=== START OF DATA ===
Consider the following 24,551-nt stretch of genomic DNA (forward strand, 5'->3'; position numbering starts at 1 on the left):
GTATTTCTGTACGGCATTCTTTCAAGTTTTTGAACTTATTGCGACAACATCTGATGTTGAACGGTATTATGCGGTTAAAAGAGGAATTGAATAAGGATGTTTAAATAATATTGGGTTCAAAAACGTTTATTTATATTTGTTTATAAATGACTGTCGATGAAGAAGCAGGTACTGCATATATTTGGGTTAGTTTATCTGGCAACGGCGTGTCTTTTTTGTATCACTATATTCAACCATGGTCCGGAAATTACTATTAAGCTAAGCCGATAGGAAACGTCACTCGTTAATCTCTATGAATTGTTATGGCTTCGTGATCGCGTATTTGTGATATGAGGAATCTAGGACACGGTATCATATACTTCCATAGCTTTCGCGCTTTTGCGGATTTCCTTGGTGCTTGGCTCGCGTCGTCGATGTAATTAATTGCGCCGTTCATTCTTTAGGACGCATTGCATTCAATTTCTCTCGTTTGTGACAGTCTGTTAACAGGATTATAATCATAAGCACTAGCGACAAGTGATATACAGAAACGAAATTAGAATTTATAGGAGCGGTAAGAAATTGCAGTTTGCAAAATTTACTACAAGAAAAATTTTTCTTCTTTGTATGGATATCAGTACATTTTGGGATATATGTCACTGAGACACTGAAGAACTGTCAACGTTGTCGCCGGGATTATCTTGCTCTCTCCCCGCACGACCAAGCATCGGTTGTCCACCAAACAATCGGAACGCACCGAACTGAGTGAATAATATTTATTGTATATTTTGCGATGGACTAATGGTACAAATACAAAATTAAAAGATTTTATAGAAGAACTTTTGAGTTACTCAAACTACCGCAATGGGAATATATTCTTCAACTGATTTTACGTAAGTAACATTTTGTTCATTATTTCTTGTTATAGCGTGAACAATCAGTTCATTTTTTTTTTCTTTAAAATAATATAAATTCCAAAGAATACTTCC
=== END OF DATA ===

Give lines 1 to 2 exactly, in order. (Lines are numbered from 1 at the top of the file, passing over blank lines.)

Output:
Consider the following 24,551-nt stretch of genomic DNA (forward strand, 5'->3'; position numbering starts at 1 on the left):
GTATTTCTGTACGGCATTCTTTCAAGTTTTTGAACTTATTGCGACAACATCTGATGTTGAACGGTATTATGCGGTTAAAAGAGGAATTGAATAAGGATGTTTAAATAATATTGGGTTCAAAAACGTTTATTTATATTTGTTTATAAATGACTGTCGATGAAGAAGCAGGTACTGCATATATTTGGGTTAGTTTATCTGGCAACGGCGTGTCTTTTTTGTATCACTATATTCAACCATGGTCCGGAAATTACTATTAAGCTAAGCCGATAGGAAACGTCACTCGTTAATCTCTATGAATTGTTATGGCTTCGTGATCGCGTATTTGTGATATGAGGAATCTAGGACACGGTATCATATACTTCCATAGCTTTCGCGCTTTTGCGGATTTCCTTGGTGCTTGGCTCGCGTCGTCGATGTAATTAATTGCGCCGTTCATTCTTTAGGACGCATTGCATTCAATTTCTCTCGTTTGTGACAGTCTGTTAACAGGATTATAATCATAAGCACTAGCGACAAGTGATATACAGAAACGAAATTAGAATTTATAGGAGCGGTAAGAAATTGCAGTTTGCAAAATTTACTACAAGAAAAATTTTTCTTCTTTGTATGGATATCAGTACATTTTGGGATATATGTCACTGAGACACTGAAGAACTGTCAACGTTGTCGCCGGGATTATCTTGCTCTCTCCCCGCACGACCAAGCATCGGTTGTCCACCAAACAATCGGAACGCACCGAACTGAGTGAATAATATTTATTGTATATTTTGCGATGGACTAATGGTACAAATACAAAATTAAAAGATTTTATAGAAGAACTTTTGAGTTACTCAAACTACCGCAATGGGAATATATTCTTCAACTGATTTTACGTAAGTAACATTTTGTTCATTATTTCTTGTTATAGCGTGAACAATCAGTTCATTTTTTTTTTCTTTAAAATAATATAAATTCCAAAGAATACTTCC